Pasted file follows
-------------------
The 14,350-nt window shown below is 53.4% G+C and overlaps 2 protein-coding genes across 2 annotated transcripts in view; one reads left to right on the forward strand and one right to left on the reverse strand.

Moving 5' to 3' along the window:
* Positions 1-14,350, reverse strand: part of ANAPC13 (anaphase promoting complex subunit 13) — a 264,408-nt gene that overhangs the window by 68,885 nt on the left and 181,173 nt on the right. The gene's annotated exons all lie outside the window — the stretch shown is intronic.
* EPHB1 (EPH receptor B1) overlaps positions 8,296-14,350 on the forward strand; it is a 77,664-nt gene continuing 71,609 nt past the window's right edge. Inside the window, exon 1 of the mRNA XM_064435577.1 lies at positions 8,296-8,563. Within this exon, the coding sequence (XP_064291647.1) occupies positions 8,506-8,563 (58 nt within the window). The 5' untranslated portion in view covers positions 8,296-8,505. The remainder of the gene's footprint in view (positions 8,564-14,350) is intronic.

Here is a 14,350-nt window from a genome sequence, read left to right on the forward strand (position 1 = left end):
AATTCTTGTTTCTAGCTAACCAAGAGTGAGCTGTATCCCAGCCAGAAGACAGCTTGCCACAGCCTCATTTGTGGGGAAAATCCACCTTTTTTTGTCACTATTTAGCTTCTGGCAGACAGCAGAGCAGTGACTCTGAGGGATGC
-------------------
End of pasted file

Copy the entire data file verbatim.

The 14,350-nt window shown below is 53.4% G+C and overlaps 2 protein-coding genes across 2 annotated transcripts in view; one reads left to right on the forward strand and one right to left on the reverse strand.

Moving 5' to 3' along the window:
* Positions 1-14,350, reverse strand: part of ANAPC13 (anaphase promoting complex subunit 13) — a 264,408-nt gene that overhangs the window by 68,885 nt on the left and 181,173 nt on the right. The gene's annotated exons all lie outside the window — the stretch shown is intronic.
* EPHB1 (EPH receptor B1) overlaps positions 8,296-14,350 on the forward strand; it is a 77,664-nt gene continuing 71,609 nt past the window's right edge. Inside the window, exon 1 of the mRNA XM_064435577.1 lies at positions 8,296-8,563. Within this exon, the coding sequence (XP_064291647.1) occupies positions 8,506-8,563 (58 nt within the window). The 5' untranslated portion in view covers positions 8,296-8,505. The remainder of the gene's footprint in view (positions 8,564-14,350) is intronic.

Here is a 14,350-nt window from a genome sequence, read left to right on the forward strand (position 1 = left end):
AATTCTTGTTTCTAGCTAACCAAGAGTGAGCTGTATCCCAGCCAGAAGACAGCTTGCCACAGCCTCATTTGTGGGGAAAATCCACCTTTTTTTGTCACTATTTAGCTTCTGGCAGACAGCAGAGCAGTGACTCTGAGGGATGC